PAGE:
A new study published by ecologist Elliott Hazen shows that marine fish – including species consumed by humans – are ingesting synthetic particles of all sizes.
Fish consuming plastic is on the rise because detection methods for microplastics is improving and ocean plastic pollution continues to increase. To date, 386 marine fish species are known to have ingested plastic debris, including 210 species that are commercially important.
The study indicates that plastic ingestion by fish may be widespread, but it is not universal or random. Researchers can predict which species were more likely to eat plastic based on their environment, habitat and feeding behavior. For example, sharks, grouper and tuna that hunt other fishes or marine organisms as food were more likely to ingest plastic and species that live in ocean regions known to have a lot of plastic pollution, like the Mediterranean Sea and the coasts of East Asia, were found with more ingested plastic.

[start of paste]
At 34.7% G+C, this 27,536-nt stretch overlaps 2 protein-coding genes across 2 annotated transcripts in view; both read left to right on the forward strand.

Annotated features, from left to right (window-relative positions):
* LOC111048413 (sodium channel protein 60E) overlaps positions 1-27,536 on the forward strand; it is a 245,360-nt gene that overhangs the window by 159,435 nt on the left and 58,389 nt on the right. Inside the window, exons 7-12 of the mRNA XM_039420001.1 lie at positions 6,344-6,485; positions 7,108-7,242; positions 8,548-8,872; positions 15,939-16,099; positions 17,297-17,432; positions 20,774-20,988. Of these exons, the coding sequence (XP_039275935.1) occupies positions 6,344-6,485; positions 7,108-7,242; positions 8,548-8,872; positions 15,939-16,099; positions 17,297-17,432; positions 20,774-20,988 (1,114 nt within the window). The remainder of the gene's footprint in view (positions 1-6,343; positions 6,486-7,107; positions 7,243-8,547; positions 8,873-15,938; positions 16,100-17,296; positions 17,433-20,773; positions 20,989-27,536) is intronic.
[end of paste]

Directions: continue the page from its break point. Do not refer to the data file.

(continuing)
Researchers are still learning about the effects of ingesting plastic on fish or humans. There is a need for studies analyzing how frequently plastics transfer from fish to humans, and their potential effects on the human body.
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